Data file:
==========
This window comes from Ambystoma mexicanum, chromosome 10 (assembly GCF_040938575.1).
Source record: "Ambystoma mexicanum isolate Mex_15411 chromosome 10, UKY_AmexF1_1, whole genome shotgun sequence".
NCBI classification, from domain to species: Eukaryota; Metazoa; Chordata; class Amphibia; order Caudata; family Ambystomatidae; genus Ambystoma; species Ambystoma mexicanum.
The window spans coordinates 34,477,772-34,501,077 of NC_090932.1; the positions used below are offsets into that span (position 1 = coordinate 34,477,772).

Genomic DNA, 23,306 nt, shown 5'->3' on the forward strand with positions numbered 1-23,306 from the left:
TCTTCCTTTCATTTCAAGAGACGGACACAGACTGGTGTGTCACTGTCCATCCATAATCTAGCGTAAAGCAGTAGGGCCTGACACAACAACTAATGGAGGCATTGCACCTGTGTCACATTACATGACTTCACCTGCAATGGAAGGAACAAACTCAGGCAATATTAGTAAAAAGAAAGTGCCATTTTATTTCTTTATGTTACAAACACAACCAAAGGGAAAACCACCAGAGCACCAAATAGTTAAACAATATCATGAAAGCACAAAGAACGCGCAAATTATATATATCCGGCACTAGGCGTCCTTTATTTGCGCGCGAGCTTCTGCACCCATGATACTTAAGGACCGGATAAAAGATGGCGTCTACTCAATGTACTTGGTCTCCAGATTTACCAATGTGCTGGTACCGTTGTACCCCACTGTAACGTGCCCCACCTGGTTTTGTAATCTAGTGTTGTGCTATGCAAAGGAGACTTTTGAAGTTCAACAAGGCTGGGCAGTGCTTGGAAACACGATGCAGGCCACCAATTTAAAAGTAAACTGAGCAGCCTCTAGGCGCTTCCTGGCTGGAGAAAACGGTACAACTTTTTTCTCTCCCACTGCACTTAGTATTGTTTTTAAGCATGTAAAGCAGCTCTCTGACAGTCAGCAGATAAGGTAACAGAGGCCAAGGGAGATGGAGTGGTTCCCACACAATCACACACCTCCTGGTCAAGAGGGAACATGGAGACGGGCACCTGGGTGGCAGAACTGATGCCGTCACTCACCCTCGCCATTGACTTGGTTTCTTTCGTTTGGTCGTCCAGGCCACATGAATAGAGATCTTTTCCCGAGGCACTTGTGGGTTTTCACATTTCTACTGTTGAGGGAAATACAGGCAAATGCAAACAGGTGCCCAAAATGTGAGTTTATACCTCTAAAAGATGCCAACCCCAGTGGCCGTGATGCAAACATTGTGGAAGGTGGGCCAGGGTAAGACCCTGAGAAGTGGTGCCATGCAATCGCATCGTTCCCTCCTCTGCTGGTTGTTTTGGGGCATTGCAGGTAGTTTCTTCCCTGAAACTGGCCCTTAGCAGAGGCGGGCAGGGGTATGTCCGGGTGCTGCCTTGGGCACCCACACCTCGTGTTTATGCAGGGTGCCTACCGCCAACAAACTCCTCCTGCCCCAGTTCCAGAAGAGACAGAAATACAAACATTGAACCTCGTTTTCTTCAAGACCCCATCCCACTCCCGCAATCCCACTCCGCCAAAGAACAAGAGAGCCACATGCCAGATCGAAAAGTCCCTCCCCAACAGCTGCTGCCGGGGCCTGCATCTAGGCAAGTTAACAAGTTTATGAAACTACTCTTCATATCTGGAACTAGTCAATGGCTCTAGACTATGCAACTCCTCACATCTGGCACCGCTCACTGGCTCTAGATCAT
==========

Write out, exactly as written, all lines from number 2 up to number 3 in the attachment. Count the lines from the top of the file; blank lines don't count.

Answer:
Source record: "Ambystoma mexicanum isolate Mex_15411 chromosome 10, UKY_AmexF1_1, whole genome shotgun sequence".
NCBI classification, from domain to species: Eukaryota; Metazoa; Chordata; class Amphibia; order Caudata; family Ambystomatidae; genus Ambystoma; species Ambystoma mexicanum.